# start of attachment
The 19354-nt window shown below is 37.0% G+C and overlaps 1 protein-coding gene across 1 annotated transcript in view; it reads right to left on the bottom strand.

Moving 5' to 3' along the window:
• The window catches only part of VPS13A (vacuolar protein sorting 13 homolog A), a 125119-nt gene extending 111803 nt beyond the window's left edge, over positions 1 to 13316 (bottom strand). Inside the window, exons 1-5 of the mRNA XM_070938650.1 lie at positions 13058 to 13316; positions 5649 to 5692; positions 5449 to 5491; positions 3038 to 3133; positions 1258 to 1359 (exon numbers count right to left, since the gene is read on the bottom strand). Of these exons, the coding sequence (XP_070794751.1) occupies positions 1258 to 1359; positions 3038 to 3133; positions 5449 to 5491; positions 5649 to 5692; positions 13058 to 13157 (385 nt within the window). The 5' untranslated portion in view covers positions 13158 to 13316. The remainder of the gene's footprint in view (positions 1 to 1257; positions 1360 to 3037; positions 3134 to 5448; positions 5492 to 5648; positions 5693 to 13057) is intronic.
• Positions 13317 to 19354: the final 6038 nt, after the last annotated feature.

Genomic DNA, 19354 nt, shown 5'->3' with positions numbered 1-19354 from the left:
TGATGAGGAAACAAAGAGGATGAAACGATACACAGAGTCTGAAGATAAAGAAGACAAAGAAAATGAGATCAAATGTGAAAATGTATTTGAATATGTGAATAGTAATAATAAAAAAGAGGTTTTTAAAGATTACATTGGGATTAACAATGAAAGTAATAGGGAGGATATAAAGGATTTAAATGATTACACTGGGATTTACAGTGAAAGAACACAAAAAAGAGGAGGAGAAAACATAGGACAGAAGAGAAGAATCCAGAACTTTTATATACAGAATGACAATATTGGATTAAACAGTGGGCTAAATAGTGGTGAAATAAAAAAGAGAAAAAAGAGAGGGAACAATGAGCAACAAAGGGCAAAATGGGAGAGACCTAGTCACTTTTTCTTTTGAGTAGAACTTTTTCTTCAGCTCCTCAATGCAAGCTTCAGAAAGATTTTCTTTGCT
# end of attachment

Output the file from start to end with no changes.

The 19354-nt window shown below is 37.0% G+C and overlaps 1 protein-coding gene across 1 annotated transcript in view; it reads right to left on the bottom strand.

Moving 5' to 3' along the window:
• The window catches only part of VPS13A (vacuolar protein sorting 13 homolog A), a 125119-nt gene extending 111803 nt beyond the window's left edge, over positions 1 to 13316 (bottom strand). Inside the window, exons 1-5 of the mRNA XM_070938650.1 lie at positions 13058 to 13316; positions 5649 to 5692; positions 5449 to 5491; positions 3038 to 3133; positions 1258 to 1359 (exon numbers count right to left, since the gene is read on the bottom strand). Of these exons, the coding sequence (XP_070794751.1) occupies positions 1258 to 1359; positions 3038 to 3133; positions 5449 to 5491; positions 5649 to 5692; positions 13058 to 13157 (385 nt within the window). The 5' untranslated portion in view covers positions 13158 to 13316. The remainder of the gene's footprint in view (positions 1 to 1257; positions 1360 to 3037; positions 3134 to 5448; positions 5492 to 5648; positions 5693 to 13057) is intronic.
• Positions 13317 to 19354: the final 6038 nt, after the last annotated feature.

Genomic DNA, 19354 nt, shown 5'->3' with positions numbered 1-19354 from the left:
TGATGAGGAAACAAAGAGGATGAAACGATACACAGAGTCTGAAGATAAAGAAGACAAAGAAAATGAGATCAAATGTGAAAATGTATTTGAATATGTGAATAGTAATAATAAAAAAGAGGTTTTTAAAGATTACATTGGGATTAACAATGAAAGTAATAGGGAGGATATAAAGGATTTAAATGATTACACTGGGATTTACAGTGAAAGAACACAAAAAAGAGGAGGAGAAAACATAGGACAGAAGAGAAGAATCCAGAACTTTTATATACAGAATGACAATATTGGATTAAACAGTGGGCTAAATAGTGGTGAAATAAAAAAGAGAAAAAAGAGAGGGAACAATGAGCAACAAAGGGCAAAATGGGAGAGACCTAGTCACTTTTTCTTTTGAGTAGAACTTTTTCTTCAGCTCCTCAATGCAAGCTTCAGAAAGATTTTCTTTGCT